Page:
Crude oil higher, helped by a supply-driven rally

Oil prices rose Friday, on course to register weekly gains as traders focused on tight supplies rather than the uncertain macroeconomic outlook.

By 10:00 ET (14.00 GMT), the U.S. crude futures traded 0.3% higher at $87.15 a barrel, while the Brent contract climbed 0.4% to $90.31. 

Both contracts are on course for gains of over 2% this week, having hit 10-month highs earlier in the week. 

Tight supplies, U.S. inventories draw support market

The news earlier in the week that major producers Saudi Arabia and Russia will extend their previously-announced production cuts until the end of the year boosted the market given the prospect of tighter supplies.

Saudi Arabia will maintain its 1 million barrel per day production cut until end-2023, while Russia will also maintain its 300,000 barrel export reduction until the end of the year.

Adding to the positivity was the release of data showing that U.S. inventories shrank more than expected in the week to September 1.

“U.S. commercial crude oil inventories fell by 6.31MMbbls over the last week, leaving inventories at a little under 417MMbbls – the lowest level since December,” said analysts at ING, in a note. “The larger draw was driven by strong crude oil exports.”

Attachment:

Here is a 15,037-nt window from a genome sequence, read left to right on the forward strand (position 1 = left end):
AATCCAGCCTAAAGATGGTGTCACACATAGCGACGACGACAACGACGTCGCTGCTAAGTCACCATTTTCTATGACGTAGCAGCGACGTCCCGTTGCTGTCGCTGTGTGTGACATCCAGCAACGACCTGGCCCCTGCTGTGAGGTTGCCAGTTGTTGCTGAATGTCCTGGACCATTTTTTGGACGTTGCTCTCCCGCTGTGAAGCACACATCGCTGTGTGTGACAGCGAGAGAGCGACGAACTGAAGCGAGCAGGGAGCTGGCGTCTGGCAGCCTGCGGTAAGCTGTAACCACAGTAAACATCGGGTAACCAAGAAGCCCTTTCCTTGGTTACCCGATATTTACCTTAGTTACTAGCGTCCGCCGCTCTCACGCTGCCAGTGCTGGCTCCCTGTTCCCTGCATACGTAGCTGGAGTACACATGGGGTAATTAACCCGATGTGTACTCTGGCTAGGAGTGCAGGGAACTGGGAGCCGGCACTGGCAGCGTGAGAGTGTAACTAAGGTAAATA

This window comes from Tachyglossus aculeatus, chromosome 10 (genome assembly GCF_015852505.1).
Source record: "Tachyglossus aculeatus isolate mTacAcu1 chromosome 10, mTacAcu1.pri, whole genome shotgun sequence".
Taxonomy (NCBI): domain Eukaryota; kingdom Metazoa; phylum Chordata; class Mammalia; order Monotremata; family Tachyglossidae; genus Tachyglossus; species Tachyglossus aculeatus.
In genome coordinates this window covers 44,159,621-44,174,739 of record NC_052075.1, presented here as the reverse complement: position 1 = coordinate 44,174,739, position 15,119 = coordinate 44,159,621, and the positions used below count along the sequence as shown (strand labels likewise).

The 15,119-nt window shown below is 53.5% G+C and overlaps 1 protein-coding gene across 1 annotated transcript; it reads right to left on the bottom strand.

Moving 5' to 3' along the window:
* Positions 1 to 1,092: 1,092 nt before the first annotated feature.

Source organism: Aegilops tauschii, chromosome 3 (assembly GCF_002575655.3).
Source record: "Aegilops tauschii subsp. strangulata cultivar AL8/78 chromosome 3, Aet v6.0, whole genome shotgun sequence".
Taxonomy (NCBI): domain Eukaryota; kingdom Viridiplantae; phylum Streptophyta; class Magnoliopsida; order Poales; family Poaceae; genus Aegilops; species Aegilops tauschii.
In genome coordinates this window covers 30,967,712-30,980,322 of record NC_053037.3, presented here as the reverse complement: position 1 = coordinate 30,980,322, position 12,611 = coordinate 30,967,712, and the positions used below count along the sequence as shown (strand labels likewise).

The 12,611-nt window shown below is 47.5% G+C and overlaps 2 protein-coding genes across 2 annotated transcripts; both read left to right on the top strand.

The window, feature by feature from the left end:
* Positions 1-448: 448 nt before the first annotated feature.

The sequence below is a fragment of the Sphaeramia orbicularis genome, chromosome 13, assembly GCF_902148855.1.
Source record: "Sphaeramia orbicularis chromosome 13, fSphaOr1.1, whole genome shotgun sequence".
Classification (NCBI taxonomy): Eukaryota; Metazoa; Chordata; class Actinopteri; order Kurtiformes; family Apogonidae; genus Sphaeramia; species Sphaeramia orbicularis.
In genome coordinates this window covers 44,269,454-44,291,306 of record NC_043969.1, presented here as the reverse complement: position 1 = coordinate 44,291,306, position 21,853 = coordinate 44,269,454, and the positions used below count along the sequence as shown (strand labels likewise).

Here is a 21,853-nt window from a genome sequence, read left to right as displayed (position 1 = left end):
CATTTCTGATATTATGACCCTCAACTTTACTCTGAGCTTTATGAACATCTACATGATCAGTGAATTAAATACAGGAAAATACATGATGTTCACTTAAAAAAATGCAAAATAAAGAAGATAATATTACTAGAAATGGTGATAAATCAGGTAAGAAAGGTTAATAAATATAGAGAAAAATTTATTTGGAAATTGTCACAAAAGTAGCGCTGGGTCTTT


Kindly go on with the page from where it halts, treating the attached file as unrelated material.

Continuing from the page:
Chinese oil imports help tone

Traders have also had time to digest the latest Chinese trade data, which provided some hopeful signs.

“It shows that crude oil imports over August averaged 12.48MMbbls/d, up 21% MoM and 31% higher than year-ago levels. While we have seen stock-building over large parts of the year, refiners have also been operating at higher rates, due to stronger domestic demand as well as increased exports,” ING added.

Global economic slowdown limits gains

However, gains are limited Friday as investors also have to contend with fears of an economic slowdown in a number of major consumers. 

The economic recovery in China, the world’s largest crude importer, remains very patchy. Japan cut its second-quarter gross domestic product reading on Friday, casting doubts over whether an ultra-dovish Bank of Japan could keep fueling economic growth. And the German economy, the largest in the eurozone, is expected to contract by 0.4% in 2023, according to the DIW economic research institute Friday.

Even in the U.S., where economic data has generally been stronger than expected of late, there is the risk of the Federal Reserve tightening monetary policy further to stamp down on inflation.

Additionally, oil prices have to cope with the pressure from a stronger dollar, as the greenback hit a near six-month high on Thursday, making the commodity more expensive for foreign buyers.

Friday’s session ends with the release of the Baker Hughes oil rig count as well as CFTC positioning data.

(Ambar Warrick contributed to this item.)

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